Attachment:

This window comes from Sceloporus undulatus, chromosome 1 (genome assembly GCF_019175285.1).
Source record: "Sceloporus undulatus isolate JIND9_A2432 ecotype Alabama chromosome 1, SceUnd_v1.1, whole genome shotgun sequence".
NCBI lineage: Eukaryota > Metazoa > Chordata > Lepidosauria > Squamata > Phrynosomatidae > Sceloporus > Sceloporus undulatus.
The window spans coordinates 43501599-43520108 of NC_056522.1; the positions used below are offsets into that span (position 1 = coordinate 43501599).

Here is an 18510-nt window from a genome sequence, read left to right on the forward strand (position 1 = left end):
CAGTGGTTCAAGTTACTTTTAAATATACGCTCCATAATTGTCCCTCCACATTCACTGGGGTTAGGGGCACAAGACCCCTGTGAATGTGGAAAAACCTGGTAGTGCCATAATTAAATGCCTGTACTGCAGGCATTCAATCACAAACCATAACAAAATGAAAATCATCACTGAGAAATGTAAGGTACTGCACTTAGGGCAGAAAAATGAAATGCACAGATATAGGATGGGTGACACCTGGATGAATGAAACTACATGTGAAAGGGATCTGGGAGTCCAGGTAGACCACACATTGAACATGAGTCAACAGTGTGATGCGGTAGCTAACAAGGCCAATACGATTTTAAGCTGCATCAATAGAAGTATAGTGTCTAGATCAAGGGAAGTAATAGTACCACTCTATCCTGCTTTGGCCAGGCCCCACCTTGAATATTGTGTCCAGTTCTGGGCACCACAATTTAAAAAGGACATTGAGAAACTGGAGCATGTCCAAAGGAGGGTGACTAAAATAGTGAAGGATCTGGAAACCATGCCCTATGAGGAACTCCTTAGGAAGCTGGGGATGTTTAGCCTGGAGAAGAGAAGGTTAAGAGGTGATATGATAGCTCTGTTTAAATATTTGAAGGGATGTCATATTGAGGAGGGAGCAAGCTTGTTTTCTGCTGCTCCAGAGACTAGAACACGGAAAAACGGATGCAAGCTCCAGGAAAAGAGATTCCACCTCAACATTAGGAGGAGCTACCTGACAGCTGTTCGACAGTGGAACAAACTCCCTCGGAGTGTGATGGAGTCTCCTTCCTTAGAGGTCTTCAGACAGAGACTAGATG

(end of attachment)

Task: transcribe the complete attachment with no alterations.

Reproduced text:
This window comes from Sceloporus undulatus, chromosome 1 (genome assembly GCF_019175285.1).
Source record: "Sceloporus undulatus isolate JIND9_A2432 ecotype Alabama chromosome 1, SceUnd_v1.1, whole genome shotgun sequence".
NCBI lineage: Eukaryota > Metazoa > Chordata > Lepidosauria > Squamata > Phrynosomatidae > Sceloporus > Sceloporus undulatus.
The window spans coordinates 43501599-43520108 of NC_056522.1; the positions used below are offsets into that span (position 1 = coordinate 43501599).

Here is an 18510-nt window from a genome sequence, read left to right on the forward strand (position 1 = left end):
CAGTGGTTCAAGTTACTTTTAAATATACGCTCCATAATTGTCCCTCCACATTCACTGGGGTTAGGGGCACAAGACCCCTGTGAATGTGGAAAAACCTGGTAGTGCCATAATTAAATGCCTGTACTGCAGGCATTCAATCACAAACCATAACAAAATGAAAATCATCACTGAGAAATGTAAGGTACTGCACTTAGGGCAGAAAAATGAAATGCACAGATATAGGATGGGTGACACCTGGATGAATGAAACTACATGTGAAAGGGATCTGGGAGTCCAGGTAGACCACACATTGAACATGAGTCAACAGTGTGATGCGGTAGCTAACAAGGCCAATACGATTTTAAGCTGCATCAATAGAAGTATAGTGTCTAGATCAAGGGAAGTAATAGTACCACTCTATCCTGCTTTGGCCAGGCCCCACCTTGAATATTGTGTCCAGTTCTGGGCACCACAATTTAAAAAGGACATTGAGAAACTGGAGCATGTCCAAAGGAGGGTGACTAAAATAGTGAAGGATCTGGAAACCATGCCCTATGAGGAACTCCTTAGGAAGCTGGGGATGTTTAGCCTGGAGAAGAGAAGGTTAAGAGGTGATATGATAGCTCTGTTTAAATATTTGAAGGGATGTCATATTGAGGAGGGAGCAAGCTTGTTTTCTGCTGCTCCAGAGACTAGAACACGGAAAAACGGATGCAAGCTCCAGGAAAAGAGATTCCACCTCAACATTAGGAGGAGCTACCTGACAGCTGTTCGACAGTGGAACAAACTCCCTCGGAGTGTGATGGAGTCTCCTTCCTTAGAGGTCTTCAGACAGAGACTAGATG